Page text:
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I remember my first credit card vividly. For months, I had been attempting to woo my local bank. “Give me a card,” I begged. “You can trust me.” My pleas fell on deaf ears.
Then one day, after all but giving up, I found myself at Gap. (As I recall, I was there to purchase a pair of skinny jeans.) While fumbling through my wallet at the checkout counter, the cashier asked me if I wanted to apply for a Gap Visa. “Sure!” I replied. After an instant vetting (what the heck did they look up, anyway?), they awarded me an account. The physical card arrived in the mail a few days later. What benevolence! I’ve had the card for years.
Think about that. I am a bastion of trust (trust me on that one). My finances have always been solid. I have a pleasant appearance. The only thing holding me back from getting a credit card was my youth. I had to wait a long time for someone to give me one.
And it’s not just credit cards. Banks often require parental permission to open savings and checking accounts. In general, young people have restricted access to the entire financial system—credit and otherwise.
You can’t blame the banks, though, or the credit card companies. They have to assess risk somehow. And to them, I was risky business. But how could I prove my trustworthiness if I was never given the chance? It’s a classic chicken-and-egg problem.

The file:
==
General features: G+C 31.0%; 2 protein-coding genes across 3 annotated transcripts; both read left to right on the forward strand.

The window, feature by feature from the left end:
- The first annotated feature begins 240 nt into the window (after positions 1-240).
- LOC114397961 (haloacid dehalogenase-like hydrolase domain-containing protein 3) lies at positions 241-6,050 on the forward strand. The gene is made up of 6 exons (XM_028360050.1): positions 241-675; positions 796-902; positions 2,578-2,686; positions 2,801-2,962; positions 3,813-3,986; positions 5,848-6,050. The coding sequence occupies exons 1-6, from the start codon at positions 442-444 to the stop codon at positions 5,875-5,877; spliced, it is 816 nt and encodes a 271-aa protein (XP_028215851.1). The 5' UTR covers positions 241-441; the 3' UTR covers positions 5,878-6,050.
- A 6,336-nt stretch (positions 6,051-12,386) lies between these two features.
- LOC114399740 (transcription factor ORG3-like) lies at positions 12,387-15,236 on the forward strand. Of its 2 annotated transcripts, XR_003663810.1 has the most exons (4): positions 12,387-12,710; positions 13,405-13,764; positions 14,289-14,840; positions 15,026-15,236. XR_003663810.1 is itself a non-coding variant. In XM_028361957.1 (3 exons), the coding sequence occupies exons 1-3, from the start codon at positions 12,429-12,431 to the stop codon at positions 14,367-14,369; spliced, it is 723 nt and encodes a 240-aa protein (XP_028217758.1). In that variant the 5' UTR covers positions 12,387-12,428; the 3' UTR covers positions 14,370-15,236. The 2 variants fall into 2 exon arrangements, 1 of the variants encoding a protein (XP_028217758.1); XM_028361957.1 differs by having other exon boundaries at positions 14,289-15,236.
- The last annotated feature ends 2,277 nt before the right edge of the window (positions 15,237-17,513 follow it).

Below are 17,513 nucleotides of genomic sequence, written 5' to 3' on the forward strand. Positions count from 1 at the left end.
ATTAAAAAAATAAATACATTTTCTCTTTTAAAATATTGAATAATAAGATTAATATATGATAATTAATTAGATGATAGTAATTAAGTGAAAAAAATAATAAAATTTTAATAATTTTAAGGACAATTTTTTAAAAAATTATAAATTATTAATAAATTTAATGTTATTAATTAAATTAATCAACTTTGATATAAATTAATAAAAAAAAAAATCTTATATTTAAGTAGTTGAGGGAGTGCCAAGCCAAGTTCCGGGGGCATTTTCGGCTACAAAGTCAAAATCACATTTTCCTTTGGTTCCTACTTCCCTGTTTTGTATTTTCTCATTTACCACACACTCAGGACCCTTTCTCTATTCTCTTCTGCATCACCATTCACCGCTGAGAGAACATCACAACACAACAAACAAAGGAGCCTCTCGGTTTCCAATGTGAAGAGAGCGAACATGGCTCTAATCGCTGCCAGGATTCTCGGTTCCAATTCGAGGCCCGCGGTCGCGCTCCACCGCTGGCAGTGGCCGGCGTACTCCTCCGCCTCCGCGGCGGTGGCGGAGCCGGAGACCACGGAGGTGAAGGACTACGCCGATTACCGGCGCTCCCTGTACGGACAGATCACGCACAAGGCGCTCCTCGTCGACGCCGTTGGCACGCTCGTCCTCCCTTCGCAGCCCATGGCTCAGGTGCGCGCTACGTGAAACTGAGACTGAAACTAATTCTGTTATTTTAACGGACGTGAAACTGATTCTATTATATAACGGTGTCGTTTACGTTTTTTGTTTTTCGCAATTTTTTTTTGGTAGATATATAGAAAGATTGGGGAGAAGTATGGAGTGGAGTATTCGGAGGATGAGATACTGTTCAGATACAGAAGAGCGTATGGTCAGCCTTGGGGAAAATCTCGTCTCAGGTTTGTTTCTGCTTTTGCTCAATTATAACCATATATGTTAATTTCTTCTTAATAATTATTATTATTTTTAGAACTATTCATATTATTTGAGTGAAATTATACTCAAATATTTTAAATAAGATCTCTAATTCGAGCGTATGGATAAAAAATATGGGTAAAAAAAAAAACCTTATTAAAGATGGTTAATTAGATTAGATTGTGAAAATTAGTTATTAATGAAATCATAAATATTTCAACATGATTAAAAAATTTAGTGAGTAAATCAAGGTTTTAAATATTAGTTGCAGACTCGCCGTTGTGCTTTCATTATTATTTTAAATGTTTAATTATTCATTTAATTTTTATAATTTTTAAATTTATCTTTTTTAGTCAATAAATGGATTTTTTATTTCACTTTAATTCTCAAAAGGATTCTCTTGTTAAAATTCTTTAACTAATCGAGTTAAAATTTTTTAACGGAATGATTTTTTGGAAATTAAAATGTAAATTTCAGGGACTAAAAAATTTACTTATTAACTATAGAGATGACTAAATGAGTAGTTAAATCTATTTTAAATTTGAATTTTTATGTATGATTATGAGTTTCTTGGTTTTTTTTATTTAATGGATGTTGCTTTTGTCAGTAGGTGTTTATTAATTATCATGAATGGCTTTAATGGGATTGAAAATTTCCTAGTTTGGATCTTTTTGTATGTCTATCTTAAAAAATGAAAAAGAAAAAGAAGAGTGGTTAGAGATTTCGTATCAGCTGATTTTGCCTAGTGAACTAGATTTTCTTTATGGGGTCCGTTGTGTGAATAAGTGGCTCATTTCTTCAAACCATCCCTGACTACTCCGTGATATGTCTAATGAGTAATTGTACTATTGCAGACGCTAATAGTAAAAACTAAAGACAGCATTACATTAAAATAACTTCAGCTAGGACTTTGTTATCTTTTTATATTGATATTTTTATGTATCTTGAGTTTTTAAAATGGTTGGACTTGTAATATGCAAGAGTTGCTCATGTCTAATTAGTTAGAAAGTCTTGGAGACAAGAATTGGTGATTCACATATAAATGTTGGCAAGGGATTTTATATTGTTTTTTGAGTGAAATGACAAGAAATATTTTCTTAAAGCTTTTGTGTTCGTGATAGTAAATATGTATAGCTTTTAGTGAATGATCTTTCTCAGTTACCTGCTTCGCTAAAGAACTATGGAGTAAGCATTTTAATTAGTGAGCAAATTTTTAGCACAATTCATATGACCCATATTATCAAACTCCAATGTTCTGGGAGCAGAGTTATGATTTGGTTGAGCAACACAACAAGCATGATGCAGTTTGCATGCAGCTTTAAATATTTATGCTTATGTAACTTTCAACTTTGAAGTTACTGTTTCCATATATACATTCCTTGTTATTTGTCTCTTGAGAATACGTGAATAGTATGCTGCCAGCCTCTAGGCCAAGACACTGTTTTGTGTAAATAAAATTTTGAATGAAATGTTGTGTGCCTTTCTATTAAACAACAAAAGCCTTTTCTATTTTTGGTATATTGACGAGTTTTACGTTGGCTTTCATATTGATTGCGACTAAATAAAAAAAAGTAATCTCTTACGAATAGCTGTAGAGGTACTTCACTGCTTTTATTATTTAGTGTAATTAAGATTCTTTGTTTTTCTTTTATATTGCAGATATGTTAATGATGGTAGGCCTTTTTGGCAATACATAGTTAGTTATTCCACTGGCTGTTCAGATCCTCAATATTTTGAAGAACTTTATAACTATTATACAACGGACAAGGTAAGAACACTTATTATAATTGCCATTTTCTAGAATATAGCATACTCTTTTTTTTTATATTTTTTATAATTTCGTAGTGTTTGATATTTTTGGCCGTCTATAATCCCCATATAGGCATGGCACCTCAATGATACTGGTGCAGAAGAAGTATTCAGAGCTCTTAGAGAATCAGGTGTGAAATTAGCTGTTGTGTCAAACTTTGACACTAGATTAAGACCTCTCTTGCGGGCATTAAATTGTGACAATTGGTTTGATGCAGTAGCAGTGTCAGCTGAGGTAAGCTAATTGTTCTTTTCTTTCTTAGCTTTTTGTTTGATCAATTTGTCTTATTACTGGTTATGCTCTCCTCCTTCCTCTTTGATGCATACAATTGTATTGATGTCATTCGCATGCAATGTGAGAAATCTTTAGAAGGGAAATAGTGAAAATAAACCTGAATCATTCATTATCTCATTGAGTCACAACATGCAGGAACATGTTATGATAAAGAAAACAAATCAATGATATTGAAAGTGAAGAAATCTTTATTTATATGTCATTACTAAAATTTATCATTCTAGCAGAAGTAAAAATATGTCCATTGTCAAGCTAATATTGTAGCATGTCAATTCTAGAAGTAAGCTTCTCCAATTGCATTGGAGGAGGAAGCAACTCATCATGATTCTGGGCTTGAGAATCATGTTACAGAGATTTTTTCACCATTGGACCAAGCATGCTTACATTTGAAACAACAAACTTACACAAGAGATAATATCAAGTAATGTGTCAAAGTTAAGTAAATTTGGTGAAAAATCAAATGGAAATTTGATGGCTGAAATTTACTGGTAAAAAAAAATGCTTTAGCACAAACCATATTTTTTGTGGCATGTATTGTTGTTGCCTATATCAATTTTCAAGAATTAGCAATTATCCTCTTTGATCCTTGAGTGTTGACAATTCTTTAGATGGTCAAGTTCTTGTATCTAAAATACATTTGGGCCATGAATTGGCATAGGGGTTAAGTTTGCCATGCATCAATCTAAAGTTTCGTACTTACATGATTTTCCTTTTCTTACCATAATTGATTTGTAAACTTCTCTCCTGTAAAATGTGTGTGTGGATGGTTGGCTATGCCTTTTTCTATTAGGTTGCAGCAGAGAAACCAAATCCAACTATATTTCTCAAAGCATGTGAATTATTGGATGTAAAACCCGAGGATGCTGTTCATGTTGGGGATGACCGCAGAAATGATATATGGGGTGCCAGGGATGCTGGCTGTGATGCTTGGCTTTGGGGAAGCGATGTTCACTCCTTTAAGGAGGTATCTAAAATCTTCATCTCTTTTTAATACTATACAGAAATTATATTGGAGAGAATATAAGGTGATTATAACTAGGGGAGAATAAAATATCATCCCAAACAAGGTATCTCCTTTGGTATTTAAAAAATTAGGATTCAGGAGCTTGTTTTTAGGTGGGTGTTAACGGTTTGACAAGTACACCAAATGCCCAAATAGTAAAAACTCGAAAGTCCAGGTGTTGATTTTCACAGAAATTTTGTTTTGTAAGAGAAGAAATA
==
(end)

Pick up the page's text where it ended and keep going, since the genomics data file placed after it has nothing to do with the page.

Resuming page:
As a society, we want to lead young people to financial independence. We want to teach young people about financial responsibility. Yet the current financial paradigm fails miserably. Young people have to overcome immense hurdles to build credit and gain access to credit cards and reasonable loans. On the other hand, credit card culture can be detrimental to those who lack financial common sense. Debt entraps millions.
If only there were some way to empower young people to prove their trustworthiness without exposing financial firms to unnecessary risk.
That’s where bitcoin comes in. No trust barriers exist. Young men and women don’t have to bend over backward to prove themselves. Transactions are peer-to-peer and instant. Anyone can download a bitcoin wallet and use it. Forthcoming applications of the blockchain—such as smart property—inject this trustless paradigm with an additional dose of democracy.
The professed aims of the Democratic Party discussed above—undermining Wall Street’s privilege, enabling artists, promoting civil rights, and advancing global development—are things that people of all political leanings care about. Bitcoin is in a unique position to address each and every one of these issues in a positive way.
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